A diminished Congress is expected to heat back up
Look at this slide in how activist Congress was in 2010 and 2018 —both second years of presidential terms, with the president's party controlling both chambers.
What's happened: Dr. Robert Browning, executive director of the C-SPAN archives and a Purdue University professor, found in his end-of-year congressional statistics that Congress is meeting less, taking fewer votes and passing fewer laws.
At noon today, that clogged Congress is being disrupted, with Democrats taking over the House due to victories by activist, restive, insistent freshmen who will change both the face and tone of official Washington.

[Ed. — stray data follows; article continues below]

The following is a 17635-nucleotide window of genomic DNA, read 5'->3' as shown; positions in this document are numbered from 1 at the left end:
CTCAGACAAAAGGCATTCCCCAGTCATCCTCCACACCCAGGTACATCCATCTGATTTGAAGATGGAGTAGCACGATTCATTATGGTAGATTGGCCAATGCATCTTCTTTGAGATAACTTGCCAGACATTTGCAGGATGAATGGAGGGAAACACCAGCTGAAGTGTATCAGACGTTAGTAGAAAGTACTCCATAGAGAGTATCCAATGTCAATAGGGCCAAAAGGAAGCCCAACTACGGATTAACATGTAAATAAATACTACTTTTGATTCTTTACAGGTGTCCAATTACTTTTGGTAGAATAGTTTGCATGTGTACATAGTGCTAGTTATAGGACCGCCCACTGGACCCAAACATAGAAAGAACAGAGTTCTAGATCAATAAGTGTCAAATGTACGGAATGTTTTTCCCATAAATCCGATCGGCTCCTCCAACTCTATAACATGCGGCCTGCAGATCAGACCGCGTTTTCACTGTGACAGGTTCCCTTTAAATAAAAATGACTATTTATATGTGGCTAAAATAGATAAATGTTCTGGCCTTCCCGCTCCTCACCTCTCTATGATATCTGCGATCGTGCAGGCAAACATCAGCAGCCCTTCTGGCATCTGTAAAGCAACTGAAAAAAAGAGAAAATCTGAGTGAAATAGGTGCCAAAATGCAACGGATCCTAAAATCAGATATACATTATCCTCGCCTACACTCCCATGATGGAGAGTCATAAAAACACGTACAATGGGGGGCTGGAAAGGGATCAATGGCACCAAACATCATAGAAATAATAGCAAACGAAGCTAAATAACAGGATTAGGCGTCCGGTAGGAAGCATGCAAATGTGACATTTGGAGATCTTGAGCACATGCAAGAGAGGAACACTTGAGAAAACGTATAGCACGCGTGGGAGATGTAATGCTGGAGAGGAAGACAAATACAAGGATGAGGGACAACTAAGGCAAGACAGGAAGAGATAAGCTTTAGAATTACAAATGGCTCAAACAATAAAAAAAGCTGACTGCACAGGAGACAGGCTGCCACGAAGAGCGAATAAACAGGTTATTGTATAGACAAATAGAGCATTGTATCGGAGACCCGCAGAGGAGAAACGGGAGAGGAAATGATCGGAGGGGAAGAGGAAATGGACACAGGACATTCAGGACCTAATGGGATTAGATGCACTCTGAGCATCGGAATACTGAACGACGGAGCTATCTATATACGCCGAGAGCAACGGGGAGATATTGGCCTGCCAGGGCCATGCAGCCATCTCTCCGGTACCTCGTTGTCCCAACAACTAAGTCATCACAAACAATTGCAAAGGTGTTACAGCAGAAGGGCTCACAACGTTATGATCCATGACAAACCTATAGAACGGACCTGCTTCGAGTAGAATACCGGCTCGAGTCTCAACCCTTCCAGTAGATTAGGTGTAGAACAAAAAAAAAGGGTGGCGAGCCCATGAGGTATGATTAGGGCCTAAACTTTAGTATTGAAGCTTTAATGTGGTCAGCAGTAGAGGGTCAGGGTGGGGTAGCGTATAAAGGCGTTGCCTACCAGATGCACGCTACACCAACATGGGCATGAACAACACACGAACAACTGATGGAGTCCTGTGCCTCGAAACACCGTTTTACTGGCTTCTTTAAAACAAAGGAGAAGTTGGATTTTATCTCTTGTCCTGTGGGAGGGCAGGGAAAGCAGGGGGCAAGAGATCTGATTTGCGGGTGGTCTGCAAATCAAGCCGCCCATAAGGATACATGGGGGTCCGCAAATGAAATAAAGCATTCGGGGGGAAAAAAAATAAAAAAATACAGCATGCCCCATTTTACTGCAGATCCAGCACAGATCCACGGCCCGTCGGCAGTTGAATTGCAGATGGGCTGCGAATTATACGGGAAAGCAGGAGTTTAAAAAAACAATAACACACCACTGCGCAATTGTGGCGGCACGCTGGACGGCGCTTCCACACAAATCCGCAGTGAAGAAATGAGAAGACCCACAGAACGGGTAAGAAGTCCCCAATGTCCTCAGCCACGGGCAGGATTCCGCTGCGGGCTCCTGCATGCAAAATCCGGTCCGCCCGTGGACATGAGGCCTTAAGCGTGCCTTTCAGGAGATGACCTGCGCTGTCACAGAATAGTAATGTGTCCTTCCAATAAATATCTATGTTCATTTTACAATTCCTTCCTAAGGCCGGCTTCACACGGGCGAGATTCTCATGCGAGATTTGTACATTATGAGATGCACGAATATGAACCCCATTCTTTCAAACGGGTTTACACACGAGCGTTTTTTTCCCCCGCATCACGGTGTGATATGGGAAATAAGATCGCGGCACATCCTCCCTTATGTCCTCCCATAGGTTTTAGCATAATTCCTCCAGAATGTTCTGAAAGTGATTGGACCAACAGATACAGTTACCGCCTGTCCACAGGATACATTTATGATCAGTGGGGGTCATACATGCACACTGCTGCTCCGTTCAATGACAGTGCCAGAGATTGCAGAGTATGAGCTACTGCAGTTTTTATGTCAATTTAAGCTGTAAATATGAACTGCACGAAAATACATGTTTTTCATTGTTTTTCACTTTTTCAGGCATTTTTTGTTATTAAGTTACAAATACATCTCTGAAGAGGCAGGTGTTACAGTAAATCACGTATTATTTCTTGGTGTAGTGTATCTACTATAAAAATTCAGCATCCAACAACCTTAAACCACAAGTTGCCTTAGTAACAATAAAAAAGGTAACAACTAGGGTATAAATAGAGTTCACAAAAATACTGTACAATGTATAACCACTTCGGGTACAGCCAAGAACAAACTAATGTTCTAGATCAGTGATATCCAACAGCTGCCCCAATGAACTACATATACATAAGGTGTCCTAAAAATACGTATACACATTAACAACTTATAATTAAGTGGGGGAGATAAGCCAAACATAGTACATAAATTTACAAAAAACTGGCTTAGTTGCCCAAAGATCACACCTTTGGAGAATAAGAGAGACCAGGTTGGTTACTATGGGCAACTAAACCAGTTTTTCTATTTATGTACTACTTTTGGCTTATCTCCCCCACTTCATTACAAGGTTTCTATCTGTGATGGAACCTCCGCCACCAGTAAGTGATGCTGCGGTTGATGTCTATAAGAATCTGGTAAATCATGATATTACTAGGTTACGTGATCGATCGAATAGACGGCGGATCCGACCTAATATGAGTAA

- Beginning during orientation, we have already seen that this class is "not asking permission to do things," as Rep. Ben Ray Luján (D-N.M.), who helped elect many of them as the House Dems' campaign chairman, told the WashPost.
Only one out of the 36 newly elected female House members is Republican (Carol Miller of West Virginia), according to an analysis by Malliga Och of Idaho State University and Shauna Shames of Rutgers University:
- "The number of Republican women in [the House] is actually dropping from 23 to 13."
"The 116th Congress will be the most diverse in U.S. history: 126 women will take office, including 43 women of color."